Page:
Before I came to Yeshiva University’s Stern College, for Women, my mother told me about what the college was like back when she was an undergraduate there. One thing that stood out as something truly mockable was the marriage stats she gave me about her graduating class: “One third of the class was engaged and another third was married when we graduated. And that was more or less the same for every class at Stern when I was there.” Two-thirds engaged or married? While still in college? In my independence-loving, feminism-embracing mind, that was flat-out nuts — and certainly impractical.
The Orthodox Jewish community seems to encourage early marriage — with 18 being an acceptable age for weddings, 26 being considered old and 30, quite frankly, over the hill. Never mind that in the secular world, 30 is when many people start considering marriage as an option. (Inidentally, Israel is now weighing whether or not its citizens should be allowed to marry if they are under 18.)
For a long time, I thought the secular world got it right. I have never been against marriage, per se. It just felt like something to be done once I’d traveled the world and gotten a job that would actually lead to a career. Once I’d gone skydiving and snorkeling. Once I’d tried pot. Not until I used my 20s to my fullest would I be ready to settle down and have a family. Or so I thought.
And then I fell in love. At the unripe age of 22, I met the man I knew I wanted to spend my life with, and it only took me a few months into our relationship for me to realize that.
Just like that, everything I insisted on changed. I hate admitting that I’m wrong, so instead I’ll say this: My opinions simply changed.
I’m still a feminist. I still love my independence, and my fiancé occasionally has to remember that when I say things like, “I’m taking a bartending course so I can bartend on the weekends” with finality, all he has to do is raise his eyebrows at me and I’ll turn it into a question. And now he’s considering taking those classes with me.
I’m not giving up on myself or my 20s. But I will be spending them with the man that I love. In our community, it’s simply unrealistic to put off marriage until you’re done being single and free. In the Orthodox world, living together isn’t really an option and neither is having sex. The sex part should not be should not be minimized. A loving, lasting relationship absolutely needs it. And when you’re with someone you love, you want it to last. You want to fall asleep next to him and wake up next to his stinky morning breath. You want to be able to show each other how much you love and need each other with more than just flowers and sweet texts. And if you want all that, and you want to be Orthodox, what you want is marriage.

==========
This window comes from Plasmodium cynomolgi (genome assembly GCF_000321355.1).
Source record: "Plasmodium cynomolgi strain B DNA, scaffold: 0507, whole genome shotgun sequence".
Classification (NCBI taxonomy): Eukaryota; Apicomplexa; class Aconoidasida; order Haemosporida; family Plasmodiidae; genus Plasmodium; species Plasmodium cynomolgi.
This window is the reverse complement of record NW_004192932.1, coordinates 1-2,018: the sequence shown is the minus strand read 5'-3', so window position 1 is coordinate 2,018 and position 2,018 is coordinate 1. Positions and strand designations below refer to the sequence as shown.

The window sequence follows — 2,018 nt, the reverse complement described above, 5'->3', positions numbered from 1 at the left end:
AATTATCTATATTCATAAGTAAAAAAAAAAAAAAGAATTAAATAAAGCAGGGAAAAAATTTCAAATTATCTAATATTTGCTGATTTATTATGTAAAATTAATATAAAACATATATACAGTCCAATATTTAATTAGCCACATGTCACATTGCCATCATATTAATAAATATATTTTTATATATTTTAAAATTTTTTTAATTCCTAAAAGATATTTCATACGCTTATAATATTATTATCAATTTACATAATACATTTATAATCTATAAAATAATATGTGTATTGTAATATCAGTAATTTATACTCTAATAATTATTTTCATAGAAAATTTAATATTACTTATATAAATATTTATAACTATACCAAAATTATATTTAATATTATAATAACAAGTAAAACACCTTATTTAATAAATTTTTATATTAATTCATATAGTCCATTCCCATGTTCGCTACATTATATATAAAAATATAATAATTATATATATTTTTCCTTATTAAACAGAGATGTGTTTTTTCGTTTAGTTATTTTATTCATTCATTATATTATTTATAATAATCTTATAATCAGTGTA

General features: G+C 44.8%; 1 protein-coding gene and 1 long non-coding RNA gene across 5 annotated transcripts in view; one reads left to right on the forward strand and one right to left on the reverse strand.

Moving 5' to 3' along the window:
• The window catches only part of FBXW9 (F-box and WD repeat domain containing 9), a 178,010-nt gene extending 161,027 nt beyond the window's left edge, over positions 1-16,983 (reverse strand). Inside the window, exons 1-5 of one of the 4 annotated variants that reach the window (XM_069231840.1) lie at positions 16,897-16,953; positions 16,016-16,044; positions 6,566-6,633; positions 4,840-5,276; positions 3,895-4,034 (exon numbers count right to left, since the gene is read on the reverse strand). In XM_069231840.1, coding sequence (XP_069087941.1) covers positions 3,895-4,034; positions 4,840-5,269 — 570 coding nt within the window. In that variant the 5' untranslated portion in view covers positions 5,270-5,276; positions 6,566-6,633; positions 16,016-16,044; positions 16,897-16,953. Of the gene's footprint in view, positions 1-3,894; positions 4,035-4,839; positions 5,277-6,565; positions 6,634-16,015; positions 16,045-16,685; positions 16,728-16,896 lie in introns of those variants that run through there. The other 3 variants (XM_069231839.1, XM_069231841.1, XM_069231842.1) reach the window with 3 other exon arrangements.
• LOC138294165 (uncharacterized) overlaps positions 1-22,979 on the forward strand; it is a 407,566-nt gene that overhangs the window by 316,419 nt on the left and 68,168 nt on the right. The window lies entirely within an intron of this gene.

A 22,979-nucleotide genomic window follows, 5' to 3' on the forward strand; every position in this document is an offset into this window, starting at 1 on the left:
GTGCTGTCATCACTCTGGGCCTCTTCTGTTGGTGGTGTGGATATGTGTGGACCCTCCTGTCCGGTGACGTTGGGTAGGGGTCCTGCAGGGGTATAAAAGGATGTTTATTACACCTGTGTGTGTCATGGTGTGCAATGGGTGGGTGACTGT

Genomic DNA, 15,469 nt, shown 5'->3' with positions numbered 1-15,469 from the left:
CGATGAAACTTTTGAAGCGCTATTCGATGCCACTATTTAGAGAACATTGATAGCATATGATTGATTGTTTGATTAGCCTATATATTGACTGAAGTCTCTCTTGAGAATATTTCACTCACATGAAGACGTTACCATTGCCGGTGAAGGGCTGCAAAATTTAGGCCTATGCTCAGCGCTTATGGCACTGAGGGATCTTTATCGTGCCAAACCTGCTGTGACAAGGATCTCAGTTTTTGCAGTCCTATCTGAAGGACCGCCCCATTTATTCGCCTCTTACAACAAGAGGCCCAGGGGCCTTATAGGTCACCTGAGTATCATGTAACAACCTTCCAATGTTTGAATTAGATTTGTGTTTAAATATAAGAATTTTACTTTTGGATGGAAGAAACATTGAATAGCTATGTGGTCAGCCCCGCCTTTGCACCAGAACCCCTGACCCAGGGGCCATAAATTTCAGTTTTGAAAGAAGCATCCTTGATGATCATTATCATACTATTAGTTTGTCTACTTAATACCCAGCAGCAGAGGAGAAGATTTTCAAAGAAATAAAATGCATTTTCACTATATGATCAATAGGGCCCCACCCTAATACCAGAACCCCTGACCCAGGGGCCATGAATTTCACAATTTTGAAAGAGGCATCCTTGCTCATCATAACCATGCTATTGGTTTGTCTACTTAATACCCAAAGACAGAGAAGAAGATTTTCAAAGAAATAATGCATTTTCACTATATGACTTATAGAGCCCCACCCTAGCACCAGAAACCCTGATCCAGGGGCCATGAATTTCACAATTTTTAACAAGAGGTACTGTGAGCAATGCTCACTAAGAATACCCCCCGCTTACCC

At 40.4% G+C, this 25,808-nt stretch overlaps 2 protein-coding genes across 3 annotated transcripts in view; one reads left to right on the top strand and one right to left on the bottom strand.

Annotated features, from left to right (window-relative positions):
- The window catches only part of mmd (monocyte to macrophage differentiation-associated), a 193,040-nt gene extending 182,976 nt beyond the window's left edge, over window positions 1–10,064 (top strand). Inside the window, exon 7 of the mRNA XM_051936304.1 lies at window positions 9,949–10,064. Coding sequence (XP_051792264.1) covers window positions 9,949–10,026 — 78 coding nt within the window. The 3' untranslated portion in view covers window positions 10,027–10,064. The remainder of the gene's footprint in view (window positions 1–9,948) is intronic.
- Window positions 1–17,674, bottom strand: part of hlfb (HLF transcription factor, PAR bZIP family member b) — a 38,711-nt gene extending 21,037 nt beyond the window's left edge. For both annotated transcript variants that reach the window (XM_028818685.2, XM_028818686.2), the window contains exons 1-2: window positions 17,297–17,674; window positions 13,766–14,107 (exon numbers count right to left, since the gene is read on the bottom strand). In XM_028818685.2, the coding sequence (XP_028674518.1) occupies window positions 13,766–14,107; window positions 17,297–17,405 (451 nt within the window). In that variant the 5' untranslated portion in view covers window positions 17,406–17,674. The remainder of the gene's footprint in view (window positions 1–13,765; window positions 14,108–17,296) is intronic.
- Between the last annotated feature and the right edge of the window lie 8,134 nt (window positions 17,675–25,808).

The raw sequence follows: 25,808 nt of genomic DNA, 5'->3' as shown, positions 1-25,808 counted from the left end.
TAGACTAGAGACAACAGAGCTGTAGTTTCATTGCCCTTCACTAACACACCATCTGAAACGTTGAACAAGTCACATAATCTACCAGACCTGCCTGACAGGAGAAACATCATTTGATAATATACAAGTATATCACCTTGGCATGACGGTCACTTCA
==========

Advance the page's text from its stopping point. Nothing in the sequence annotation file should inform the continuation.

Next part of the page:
I can’t wait to get married. It’s completely and utterly impractical, and it won’t be easy. He’s starting graduate school in the fall, and he won’t have a real job for about 5 years. I’ll be supporting us with my meager earnings as a journalist, and maybe some bartending on the weekends. We have no money to speak of, but we’re pretty sure we can live on nothing but love and a little bit of doing without.
Will I be able to go drinking on a whim with my friends? Probably not. And the seven countries I’ve visited until now will have to constitute my world traveling for a while. But I know I’m making the right choice, and I’m absolutely positive that I will be happy. I might have to grow up faster than other college graduates my age, but I’ll also get to live with the one I love. I’ll make him dinners (while complaining about what a terrible feminist that makes me) and he’ll carry my bags for me while we go about buying groceries, passing restaurants and seeing how richer people live. I can’t imagine a better deal than that.
And this summer we’re going skydiving together.
Changing My Mind About Marrying Young